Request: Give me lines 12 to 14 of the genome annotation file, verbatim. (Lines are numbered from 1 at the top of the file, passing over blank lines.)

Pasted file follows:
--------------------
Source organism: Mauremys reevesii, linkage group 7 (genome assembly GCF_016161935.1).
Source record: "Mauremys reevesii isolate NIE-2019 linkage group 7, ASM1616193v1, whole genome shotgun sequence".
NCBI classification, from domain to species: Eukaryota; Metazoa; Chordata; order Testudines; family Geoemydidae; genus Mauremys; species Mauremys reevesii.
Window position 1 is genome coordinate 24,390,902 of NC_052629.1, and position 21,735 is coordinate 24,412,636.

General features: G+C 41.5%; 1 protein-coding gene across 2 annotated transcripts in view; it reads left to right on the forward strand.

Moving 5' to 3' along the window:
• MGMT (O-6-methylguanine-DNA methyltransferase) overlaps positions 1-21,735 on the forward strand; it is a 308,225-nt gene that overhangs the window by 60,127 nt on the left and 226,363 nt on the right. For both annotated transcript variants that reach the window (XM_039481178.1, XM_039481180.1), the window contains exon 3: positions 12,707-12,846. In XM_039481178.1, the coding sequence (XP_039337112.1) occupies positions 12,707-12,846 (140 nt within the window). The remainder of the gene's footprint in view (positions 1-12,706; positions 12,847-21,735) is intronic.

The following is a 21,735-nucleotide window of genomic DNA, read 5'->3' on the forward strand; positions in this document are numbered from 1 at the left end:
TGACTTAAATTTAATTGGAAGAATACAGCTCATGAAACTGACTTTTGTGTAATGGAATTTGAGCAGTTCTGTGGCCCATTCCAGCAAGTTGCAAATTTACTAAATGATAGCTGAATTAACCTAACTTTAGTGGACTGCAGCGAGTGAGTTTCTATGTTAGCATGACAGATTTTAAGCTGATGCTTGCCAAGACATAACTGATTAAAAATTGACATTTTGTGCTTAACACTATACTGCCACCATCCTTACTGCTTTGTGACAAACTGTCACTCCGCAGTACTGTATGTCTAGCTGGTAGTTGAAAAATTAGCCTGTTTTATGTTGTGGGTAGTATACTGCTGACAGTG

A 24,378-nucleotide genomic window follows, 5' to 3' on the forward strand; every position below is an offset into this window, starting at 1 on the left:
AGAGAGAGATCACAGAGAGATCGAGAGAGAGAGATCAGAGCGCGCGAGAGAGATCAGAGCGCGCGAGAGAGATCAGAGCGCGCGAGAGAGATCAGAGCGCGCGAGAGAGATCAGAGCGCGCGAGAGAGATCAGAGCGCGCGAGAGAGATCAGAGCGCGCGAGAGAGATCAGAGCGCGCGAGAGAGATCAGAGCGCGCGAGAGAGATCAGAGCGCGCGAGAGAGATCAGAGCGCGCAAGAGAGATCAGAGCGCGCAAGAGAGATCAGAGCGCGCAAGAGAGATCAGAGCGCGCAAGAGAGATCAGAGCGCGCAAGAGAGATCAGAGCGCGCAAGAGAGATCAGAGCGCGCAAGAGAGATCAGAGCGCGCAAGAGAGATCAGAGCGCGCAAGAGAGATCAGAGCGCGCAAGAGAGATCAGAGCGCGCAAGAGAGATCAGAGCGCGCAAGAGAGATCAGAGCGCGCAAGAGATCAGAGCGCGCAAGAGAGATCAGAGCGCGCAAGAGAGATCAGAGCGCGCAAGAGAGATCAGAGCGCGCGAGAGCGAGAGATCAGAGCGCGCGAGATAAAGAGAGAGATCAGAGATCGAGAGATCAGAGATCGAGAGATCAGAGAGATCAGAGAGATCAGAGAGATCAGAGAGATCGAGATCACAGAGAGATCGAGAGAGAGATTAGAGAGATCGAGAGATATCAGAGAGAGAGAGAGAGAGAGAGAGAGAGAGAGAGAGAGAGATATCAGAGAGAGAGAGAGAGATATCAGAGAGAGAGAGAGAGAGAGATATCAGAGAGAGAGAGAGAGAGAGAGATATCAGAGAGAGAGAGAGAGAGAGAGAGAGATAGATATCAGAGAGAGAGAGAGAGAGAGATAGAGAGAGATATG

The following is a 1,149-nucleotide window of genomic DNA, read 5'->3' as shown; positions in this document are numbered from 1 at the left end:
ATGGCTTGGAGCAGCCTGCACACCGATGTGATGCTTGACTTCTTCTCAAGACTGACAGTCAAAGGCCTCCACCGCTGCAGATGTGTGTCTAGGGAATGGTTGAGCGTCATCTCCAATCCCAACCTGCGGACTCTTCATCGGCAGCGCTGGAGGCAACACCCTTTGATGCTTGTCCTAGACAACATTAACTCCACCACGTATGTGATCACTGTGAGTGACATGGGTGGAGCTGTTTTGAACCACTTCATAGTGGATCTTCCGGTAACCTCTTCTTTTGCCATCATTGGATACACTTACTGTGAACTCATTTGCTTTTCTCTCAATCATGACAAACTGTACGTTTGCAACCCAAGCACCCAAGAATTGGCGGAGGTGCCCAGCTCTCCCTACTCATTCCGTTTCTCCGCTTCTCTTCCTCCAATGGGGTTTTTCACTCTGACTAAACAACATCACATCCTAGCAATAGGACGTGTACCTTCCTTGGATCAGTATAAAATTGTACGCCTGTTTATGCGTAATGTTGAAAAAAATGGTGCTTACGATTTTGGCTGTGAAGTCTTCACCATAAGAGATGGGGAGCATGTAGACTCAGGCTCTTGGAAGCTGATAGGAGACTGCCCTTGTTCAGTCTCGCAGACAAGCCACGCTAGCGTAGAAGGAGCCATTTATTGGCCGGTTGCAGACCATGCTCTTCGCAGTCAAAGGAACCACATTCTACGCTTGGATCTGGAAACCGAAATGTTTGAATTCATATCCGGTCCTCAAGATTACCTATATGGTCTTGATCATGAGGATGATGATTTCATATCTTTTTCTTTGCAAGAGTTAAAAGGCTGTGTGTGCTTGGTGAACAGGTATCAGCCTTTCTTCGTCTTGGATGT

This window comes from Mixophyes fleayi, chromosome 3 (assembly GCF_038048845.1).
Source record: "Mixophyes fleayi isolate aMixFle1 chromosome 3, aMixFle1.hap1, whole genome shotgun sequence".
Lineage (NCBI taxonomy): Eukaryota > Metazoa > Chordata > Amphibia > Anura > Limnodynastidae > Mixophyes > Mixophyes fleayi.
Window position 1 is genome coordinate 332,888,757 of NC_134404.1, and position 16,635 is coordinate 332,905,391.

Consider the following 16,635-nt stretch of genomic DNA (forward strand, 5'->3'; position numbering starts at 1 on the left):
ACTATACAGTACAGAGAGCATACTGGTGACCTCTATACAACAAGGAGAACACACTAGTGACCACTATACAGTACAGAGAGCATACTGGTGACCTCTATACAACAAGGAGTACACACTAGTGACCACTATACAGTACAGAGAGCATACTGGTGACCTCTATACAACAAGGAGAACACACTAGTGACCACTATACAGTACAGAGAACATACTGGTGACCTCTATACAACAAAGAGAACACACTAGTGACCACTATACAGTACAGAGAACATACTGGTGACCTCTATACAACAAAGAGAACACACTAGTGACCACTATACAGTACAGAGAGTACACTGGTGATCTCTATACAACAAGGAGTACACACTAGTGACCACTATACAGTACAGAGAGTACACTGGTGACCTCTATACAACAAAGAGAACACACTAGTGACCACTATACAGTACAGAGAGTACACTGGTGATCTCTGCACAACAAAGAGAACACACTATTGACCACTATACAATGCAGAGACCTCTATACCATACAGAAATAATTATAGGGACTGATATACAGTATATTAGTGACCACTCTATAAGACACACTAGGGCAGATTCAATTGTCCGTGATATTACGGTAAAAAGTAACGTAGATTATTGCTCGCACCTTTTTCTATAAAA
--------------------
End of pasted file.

The following is a 1,149-nucleotide window of genomic DNA, read 5'->3' as shown; positions in this document are numbered from 1 at the left end:
ATGGCTTGGAGCAGCCTGCACACCGATGTGATGCTTGACTTCTTCTCAAGACTGACAGTCAAAGGCCTCCACCGCTGCAGATGTGTGTCTAGGGAATGGTTGAGCGTCATCTCCAATCCCAACCTGCGGACTCTTCATCGGCAGCGCTGGAGGCAACACCCTTTGATGCTTGTCCTAGACAACATTAACTCCACCACGTATGTGATCACTGTGAGTGACATGGGTGGAGCTGTTTTGAACCACTTCATAGTGGATCTTCCGGTAACCTCTTCTTTTGCCATCATTGGATACACTTACTGTGAACTCATTTGCTTTTCTCTCAATCATGACAAACTGTACGTTTGCAACCCAAGCACCCAAGAATTGGCGGAGGTGCCCAGCTCTCCCTACTCATTCCGTTTCTCCGCTTCTCTTCCTCCAATGGGGTTTTTCACTCTGACTAAACAACATCACATCCTAGCAATAGGACGTGTACCTTCCTTGGATCAGTATAAAATTGTACGCCTGTTTATGCGTAATGTTGAAAAAAATGGTGCTTACGATTTTGGCTGTGAAGTCTTCACCATAAGAGATGGGGAGCATGTAGACTCAGGCTCTTGGAAGCTGATAGGAGACTGCCCTTGTTCAGTCTCGCAGACAAGCCACGCTAGCGTAGAAGGAGCCATTTATTGGCCGGTTGCAGACCATGCTCTTCGCAGTCAAAGGAACCACATTCTACGCTTGGATCTGGAAACCGAAATGTTTGAATTCATATCCGGTCCTCAAGATTACCTATATGGTCTTGATCATGAGGATGATGATTTCATATCTTTTTCTTTGCAAGAGTTAAAAGGCTGTGTGTGCTTGGTGAACAGGTATCAGCCTTTCTTCGTCTTGGATGT

This window comes from Mixophyes fleayi, chromosome 3 (assembly GCF_038048845.1).